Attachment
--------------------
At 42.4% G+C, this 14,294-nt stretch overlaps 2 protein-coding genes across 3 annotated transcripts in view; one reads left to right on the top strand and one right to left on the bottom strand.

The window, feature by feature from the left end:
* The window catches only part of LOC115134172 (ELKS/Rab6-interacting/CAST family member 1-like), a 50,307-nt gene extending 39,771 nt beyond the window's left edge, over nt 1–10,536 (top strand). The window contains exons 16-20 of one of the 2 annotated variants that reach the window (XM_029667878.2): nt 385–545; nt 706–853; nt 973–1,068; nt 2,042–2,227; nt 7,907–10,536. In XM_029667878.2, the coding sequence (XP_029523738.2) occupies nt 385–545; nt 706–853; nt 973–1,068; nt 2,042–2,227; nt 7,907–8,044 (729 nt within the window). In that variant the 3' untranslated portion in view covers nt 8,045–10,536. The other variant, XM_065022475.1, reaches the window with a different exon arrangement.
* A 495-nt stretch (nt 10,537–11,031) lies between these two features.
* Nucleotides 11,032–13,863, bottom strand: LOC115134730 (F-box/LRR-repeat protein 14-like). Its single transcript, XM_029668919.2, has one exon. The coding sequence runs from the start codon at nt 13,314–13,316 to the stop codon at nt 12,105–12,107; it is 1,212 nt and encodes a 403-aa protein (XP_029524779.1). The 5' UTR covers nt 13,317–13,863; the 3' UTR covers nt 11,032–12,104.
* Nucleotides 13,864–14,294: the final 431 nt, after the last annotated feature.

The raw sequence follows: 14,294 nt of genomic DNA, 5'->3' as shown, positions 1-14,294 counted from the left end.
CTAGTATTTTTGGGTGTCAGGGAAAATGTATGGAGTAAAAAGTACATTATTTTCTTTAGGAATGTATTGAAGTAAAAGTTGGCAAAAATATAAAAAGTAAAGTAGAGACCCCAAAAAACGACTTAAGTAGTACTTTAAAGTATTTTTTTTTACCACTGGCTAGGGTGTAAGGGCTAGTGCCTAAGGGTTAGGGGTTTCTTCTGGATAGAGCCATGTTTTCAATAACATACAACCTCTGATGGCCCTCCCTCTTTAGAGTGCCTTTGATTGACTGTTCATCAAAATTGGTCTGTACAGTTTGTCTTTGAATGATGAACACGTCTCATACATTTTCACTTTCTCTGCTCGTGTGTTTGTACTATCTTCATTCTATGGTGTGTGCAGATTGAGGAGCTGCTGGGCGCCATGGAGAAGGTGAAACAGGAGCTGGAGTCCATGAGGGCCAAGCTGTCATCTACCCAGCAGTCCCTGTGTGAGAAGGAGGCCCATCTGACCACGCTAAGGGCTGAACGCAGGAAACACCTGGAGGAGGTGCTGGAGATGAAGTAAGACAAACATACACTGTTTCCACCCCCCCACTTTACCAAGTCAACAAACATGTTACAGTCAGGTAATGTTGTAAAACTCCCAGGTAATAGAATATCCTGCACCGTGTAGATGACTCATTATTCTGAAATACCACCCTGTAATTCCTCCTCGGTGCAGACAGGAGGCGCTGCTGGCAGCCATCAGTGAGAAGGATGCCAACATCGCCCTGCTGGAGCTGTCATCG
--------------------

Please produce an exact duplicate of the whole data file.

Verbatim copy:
At 42.4% G+C, this 14,294-nt stretch overlaps 2 protein-coding genes across 3 annotated transcripts in view; one reads left to right on the top strand and one right to left on the bottom strand.

The window, feature by feature from the left end:
* The window catches only part of LOC115134172 (ELKS/Rab6-interacting/CAST family member 1-like), a 50,307-nt gene extending 39,771 nt beyond the window's left edge, over nt 1–10,536 (top strand). The window contains exons 16-20 of one of the 2 annotated variants that reach the window (XM_029667878.2): nt 385–545; nt 706–853; nt 973–1,068; nt 2,042–2,227; nt 7,907–10,536. In XM_029667878.2, the coding sequence (XP_029523738.2) occupies nt 385–545; nt 706–853; nt 973–1,068; nt 2,042–2,227; nt 7,907–8,044 (729 nt within the window). In that variant the 3' untranslated portion in view covers nt 8,045–10,536. The other variant, XM_065022475.1, reaches the window with a different exon arrangement.
* A 495-nt stretch (nt 10,537–11,031) lies between these two features.
* Nucleotides 11,032–13,863, bottom strand: LOC115134730 (F-box/LRR-repeat protein 14-like). Its single transcript, XM_029668919.2, has one exon. The coding sequence runs from the start codon at nt 13,314–13,316 to the stop codon at nt 12,105–12,107; it is 1,212 nt and encodes a 403-aa protein (XP_029524779.1). The 5' UTR covers nt 13,317–13,863; the 3' UTR covers nt 11,032–12,104.
* Nucleotides 13,864–14,294: the final 431 nt, after the last annotated feature.

The raw sequence follows: 14,294 nt of genomic DNA, 5'->3' as shown, positions 1-14,294 counted from the left end.
CTAGTATTTTTGGGTGTCAGGGAAAATGTATGGAGTAAAAAGTACATTATTTTCTTTAGGAATGTATTGAAGTAAAAGTTGGCAAAAATATAAAAAGTAAAGTAGAGACCCCAAAAAACGACTTAAGTAGTACTTTAAAGTATTTTTTTTTACCACTGGCTAGGGTGTAAGGGCTAGTGCCTAAGGGTTAGGGGTTTCTTCTGGATAGAGCCATGTTTTCAATAACATACAACCTCTGATGGCCCTCCCTCTTTAGAGTGCCTTTGATTGACTGTTCATCAAAATTGGTCTGTACAGTTTGTCTTTGAATGATGAACACGTCTCATACATTTTCACTTTCTCTGCTCGTGTGTTTGTACTATCTTCATTCTATGGTGTGTGCAGATTGAGGAGCTGCTGGGCGCCATGGAGAAGGTGAAACAGGAGCTGGAGTCCATGAGGGCCAAGCTGTCATCTACCCAGCAGTCCCTGTGTGAGAAGGAGGCCCATCTGACCACGCTAAGGGCTGAACGCAGGAAACACCTGGAGGAGGTGCTGGAGATGAAGTAAGACAAACATACACTGTTTCCACCCCCCCACTTTACCAAGTCAACAAACATGTTACAGTCAGGTAATGTTGTAAAACTCCCAGGTAATAGAATATCCTGCACCGTGTAGATGACTCATTATTCTGAAATACCACCCTGTAATTCCTCCTCGGTGCAGACAGGAGGCGCTGCTGGCAGCCATCAGTGAGAAGGATGCCAACATCGCCCTGCTGGAGCTGTCATCG